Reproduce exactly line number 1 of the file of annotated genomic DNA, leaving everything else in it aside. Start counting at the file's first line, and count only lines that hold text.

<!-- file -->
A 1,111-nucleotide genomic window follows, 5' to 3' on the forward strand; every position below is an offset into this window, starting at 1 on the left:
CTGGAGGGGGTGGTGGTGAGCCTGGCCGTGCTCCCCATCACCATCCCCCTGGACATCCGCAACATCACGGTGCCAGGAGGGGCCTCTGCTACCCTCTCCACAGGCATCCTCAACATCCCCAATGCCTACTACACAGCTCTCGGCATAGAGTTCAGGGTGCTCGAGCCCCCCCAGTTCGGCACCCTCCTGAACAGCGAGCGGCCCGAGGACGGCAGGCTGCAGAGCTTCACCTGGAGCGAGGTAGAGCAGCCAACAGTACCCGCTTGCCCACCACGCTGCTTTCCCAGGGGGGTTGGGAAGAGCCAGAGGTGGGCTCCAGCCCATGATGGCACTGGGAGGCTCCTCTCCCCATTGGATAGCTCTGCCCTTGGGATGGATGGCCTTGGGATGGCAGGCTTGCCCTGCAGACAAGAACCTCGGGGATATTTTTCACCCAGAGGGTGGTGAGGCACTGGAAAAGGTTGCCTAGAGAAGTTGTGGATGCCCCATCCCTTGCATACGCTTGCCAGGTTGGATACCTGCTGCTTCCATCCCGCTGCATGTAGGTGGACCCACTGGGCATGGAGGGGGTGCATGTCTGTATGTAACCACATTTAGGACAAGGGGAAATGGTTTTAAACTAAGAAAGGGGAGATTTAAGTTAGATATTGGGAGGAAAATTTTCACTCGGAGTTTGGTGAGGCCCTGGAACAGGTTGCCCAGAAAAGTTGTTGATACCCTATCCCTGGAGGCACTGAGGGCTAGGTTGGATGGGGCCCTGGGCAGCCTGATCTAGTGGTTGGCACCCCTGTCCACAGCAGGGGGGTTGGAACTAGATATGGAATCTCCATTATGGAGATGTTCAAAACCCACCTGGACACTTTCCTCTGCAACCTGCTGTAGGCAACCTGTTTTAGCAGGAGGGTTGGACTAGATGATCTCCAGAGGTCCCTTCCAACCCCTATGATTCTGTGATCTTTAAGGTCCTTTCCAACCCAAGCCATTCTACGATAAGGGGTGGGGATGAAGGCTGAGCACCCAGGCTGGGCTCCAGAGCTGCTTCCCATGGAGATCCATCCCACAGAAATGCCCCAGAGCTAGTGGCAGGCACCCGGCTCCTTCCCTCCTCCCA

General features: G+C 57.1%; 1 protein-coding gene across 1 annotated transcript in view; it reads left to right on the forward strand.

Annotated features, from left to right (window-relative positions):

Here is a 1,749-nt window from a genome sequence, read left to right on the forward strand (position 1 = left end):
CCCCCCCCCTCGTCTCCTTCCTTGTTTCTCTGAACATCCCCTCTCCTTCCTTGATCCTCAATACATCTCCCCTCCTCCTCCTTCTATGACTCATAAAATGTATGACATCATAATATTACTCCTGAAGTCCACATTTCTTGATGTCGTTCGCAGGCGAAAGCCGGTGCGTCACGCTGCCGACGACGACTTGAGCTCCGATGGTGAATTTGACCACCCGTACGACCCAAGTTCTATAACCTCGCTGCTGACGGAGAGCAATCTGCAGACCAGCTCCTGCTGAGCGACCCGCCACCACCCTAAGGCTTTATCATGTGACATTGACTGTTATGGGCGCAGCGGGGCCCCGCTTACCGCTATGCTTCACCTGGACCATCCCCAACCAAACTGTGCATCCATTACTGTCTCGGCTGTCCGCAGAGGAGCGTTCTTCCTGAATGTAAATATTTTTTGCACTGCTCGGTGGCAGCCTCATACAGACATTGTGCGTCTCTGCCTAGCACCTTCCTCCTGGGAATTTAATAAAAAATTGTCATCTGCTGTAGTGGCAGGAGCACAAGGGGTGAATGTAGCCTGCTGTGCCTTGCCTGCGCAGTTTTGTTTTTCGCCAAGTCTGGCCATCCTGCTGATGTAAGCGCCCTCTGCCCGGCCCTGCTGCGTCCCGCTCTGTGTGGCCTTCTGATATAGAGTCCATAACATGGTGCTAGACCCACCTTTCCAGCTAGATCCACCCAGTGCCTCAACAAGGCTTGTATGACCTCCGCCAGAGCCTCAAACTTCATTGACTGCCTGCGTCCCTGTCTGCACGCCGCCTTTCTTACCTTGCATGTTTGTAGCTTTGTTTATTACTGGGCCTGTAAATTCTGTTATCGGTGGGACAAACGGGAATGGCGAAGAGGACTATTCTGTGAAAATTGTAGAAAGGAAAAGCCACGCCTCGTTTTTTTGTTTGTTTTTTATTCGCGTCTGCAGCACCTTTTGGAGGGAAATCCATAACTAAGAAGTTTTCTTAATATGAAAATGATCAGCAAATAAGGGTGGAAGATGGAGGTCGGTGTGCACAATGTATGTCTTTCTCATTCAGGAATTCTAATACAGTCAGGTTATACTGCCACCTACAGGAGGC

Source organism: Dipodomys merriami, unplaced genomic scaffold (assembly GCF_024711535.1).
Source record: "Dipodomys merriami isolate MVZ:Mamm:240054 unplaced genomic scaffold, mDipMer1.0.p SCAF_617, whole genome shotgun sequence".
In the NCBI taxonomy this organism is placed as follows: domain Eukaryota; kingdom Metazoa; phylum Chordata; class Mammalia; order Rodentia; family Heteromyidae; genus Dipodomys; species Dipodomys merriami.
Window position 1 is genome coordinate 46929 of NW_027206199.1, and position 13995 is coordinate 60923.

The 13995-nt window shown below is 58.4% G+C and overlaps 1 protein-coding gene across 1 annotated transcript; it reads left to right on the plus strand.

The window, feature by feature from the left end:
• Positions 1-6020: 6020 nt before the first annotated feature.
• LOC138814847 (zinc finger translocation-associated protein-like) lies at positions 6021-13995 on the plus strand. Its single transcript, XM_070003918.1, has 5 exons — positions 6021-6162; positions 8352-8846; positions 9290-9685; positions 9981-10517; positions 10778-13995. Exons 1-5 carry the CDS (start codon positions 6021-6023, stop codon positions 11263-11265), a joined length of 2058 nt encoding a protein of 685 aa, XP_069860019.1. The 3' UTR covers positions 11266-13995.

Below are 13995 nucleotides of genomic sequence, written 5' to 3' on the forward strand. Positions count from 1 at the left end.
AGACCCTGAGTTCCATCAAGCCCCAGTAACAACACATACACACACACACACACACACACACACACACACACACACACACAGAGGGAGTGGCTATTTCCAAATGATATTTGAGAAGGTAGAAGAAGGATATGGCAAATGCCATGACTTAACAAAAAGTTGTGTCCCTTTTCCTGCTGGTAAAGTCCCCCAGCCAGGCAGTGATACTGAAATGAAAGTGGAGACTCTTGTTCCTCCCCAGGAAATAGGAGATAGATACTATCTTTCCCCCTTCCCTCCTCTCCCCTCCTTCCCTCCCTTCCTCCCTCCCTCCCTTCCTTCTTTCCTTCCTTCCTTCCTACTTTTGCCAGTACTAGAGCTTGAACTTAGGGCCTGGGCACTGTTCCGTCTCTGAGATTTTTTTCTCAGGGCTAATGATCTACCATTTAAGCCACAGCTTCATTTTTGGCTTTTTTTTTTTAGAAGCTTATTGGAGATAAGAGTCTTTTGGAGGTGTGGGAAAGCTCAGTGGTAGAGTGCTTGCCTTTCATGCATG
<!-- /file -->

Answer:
A 1,111-nucleotide genomic window follows, 5' to 3' on the forward strand; every position below is an offset into this window, starting at 1 on the left: